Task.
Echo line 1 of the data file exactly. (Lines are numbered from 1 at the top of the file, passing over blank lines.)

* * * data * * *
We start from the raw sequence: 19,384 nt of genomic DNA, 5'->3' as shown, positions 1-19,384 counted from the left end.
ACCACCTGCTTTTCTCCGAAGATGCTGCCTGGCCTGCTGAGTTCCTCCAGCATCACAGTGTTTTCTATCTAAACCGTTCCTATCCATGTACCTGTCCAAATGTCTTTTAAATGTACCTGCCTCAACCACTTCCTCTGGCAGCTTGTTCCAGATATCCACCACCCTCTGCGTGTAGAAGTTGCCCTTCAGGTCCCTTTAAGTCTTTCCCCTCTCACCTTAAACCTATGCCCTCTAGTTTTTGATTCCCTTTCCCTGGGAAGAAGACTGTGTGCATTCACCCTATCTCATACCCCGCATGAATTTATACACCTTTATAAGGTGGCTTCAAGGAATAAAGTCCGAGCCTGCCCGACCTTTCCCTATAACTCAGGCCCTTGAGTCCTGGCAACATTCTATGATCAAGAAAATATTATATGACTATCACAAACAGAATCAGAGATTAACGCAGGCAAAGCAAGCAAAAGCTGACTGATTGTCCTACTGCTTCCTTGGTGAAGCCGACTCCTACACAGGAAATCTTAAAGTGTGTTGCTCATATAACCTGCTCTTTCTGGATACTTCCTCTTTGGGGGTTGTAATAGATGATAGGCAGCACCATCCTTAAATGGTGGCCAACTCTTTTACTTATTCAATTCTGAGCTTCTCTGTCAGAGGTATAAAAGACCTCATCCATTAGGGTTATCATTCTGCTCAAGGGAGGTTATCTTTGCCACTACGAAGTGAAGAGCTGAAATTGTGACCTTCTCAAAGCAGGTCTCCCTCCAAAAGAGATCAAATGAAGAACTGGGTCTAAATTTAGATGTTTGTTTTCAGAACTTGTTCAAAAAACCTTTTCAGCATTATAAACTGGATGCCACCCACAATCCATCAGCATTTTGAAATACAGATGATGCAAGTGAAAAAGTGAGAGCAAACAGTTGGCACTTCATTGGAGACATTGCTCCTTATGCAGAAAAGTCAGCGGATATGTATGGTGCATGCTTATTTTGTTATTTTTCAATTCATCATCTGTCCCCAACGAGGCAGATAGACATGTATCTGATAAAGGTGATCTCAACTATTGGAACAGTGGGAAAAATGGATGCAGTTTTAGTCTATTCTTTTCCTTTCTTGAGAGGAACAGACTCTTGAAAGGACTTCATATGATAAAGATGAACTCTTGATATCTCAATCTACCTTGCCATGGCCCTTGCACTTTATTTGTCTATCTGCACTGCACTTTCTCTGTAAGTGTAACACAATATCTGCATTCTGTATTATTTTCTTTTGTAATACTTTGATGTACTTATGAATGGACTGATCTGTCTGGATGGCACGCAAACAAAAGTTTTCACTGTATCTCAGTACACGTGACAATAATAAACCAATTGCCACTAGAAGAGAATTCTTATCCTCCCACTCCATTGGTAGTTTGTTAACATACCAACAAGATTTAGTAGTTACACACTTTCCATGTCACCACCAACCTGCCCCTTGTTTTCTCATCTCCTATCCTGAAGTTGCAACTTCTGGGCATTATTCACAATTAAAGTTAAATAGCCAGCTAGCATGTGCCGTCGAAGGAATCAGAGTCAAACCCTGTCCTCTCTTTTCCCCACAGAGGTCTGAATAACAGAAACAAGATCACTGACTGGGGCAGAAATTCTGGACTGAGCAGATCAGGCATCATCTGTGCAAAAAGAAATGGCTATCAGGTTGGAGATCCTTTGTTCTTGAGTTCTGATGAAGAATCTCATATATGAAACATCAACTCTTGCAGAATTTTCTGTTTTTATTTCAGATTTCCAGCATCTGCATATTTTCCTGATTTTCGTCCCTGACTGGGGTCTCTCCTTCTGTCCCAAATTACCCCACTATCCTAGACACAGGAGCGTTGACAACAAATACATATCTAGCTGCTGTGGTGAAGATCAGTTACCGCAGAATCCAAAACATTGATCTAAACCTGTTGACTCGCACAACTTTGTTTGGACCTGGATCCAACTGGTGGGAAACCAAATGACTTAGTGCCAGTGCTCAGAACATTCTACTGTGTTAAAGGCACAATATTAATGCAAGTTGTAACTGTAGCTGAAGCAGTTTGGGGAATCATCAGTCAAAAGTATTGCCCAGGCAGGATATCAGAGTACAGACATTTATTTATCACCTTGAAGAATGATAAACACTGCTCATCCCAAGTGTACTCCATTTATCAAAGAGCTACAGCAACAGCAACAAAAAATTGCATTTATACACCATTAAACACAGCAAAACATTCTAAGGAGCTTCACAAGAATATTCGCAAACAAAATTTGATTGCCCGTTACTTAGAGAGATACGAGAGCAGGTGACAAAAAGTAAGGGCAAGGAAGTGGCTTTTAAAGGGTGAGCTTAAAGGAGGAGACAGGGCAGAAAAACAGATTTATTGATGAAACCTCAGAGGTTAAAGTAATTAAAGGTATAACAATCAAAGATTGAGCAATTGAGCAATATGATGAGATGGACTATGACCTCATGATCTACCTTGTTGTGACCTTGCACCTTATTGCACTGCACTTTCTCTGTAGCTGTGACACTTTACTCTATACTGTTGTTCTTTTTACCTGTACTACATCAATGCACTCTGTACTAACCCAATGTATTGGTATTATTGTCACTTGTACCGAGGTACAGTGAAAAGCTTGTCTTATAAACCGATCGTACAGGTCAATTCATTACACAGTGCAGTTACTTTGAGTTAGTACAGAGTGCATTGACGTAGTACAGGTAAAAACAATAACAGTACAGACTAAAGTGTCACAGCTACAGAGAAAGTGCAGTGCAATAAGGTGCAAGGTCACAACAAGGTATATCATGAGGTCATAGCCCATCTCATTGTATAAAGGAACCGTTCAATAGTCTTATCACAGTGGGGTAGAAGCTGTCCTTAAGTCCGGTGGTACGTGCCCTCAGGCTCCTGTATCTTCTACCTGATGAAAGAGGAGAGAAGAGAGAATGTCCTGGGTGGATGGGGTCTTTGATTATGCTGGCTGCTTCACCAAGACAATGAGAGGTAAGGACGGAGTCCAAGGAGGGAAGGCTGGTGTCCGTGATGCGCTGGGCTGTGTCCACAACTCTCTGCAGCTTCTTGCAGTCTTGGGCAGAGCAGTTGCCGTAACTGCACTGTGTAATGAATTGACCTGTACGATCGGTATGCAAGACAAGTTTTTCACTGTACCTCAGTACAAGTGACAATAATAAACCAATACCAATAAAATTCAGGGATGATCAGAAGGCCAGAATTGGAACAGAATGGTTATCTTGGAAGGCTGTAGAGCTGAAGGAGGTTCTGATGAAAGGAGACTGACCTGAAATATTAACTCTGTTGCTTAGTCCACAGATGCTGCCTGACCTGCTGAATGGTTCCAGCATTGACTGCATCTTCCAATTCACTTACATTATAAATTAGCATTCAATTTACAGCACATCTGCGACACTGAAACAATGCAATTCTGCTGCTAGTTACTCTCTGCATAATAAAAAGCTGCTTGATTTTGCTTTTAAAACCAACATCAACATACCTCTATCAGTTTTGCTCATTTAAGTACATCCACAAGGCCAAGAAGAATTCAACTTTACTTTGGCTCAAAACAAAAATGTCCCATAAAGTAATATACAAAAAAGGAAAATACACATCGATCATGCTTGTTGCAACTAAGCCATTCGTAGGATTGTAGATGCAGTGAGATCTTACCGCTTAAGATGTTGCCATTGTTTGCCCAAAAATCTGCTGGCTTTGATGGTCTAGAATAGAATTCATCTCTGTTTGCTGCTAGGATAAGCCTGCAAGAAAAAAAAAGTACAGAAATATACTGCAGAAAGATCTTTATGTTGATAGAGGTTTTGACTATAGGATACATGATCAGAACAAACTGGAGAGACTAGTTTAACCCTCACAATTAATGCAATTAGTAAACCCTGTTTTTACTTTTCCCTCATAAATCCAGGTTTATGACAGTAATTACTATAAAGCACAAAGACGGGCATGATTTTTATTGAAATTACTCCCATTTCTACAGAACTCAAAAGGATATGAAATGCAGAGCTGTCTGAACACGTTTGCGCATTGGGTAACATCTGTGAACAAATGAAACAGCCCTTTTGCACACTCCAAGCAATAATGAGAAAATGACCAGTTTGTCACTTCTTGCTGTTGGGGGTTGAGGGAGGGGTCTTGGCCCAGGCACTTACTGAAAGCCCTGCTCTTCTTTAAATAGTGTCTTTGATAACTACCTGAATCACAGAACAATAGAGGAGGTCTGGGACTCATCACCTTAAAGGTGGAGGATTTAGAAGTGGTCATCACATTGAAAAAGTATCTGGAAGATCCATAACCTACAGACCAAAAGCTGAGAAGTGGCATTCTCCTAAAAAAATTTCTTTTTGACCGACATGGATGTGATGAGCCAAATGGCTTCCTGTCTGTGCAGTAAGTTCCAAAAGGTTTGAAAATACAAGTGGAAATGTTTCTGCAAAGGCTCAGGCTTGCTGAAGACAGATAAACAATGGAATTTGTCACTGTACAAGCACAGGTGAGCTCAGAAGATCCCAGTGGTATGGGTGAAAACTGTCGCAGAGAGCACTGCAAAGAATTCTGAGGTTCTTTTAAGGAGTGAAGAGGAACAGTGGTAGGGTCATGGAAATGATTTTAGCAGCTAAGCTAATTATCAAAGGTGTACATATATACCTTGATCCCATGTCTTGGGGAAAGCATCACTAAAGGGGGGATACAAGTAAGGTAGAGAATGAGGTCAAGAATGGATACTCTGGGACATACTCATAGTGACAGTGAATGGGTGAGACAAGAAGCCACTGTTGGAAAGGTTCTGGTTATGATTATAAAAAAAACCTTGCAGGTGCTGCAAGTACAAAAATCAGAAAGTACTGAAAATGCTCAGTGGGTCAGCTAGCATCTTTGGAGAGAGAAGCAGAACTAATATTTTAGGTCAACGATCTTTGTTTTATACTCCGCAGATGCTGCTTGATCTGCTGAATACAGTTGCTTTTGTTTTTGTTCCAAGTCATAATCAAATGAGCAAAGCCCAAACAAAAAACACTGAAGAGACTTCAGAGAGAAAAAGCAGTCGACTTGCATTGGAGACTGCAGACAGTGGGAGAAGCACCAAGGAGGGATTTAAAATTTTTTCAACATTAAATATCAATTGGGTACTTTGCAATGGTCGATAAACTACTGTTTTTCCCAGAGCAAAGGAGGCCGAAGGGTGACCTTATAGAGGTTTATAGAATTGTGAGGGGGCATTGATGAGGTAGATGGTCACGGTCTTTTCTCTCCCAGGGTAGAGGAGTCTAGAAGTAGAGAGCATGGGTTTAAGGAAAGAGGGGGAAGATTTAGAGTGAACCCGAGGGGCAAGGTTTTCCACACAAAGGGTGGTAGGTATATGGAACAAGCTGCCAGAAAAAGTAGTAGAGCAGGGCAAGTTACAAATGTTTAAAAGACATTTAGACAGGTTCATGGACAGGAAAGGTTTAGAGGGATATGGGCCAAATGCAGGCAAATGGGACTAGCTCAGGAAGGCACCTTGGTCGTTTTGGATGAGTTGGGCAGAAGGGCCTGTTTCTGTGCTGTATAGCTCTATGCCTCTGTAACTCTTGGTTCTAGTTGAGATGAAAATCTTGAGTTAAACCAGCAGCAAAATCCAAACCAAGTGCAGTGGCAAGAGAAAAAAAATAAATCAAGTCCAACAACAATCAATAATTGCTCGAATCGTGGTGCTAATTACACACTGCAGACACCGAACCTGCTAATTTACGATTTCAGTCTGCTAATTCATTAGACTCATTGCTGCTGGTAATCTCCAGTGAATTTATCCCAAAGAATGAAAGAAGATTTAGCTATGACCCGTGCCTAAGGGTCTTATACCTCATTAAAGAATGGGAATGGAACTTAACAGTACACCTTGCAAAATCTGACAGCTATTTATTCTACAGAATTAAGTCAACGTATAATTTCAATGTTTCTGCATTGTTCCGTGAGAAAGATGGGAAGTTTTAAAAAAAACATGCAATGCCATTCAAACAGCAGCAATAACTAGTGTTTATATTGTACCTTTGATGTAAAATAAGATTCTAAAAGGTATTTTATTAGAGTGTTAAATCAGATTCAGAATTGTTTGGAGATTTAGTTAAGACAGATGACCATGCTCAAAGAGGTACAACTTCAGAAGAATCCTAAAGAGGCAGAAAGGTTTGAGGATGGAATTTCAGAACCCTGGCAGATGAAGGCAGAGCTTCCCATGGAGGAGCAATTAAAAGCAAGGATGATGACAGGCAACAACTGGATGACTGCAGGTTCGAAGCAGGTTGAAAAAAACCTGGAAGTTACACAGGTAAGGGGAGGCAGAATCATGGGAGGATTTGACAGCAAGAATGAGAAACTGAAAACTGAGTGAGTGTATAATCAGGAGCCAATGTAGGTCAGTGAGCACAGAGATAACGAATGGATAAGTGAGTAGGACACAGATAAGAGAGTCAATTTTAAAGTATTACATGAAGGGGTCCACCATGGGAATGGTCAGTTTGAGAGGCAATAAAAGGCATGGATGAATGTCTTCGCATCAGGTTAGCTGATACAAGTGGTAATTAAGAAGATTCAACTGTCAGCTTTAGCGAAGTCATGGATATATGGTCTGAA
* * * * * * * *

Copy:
We start from the raw sequence: 19,384 nt of genomic DNA, 5'->3' as shown, positions 1-19,384 counted from the left end.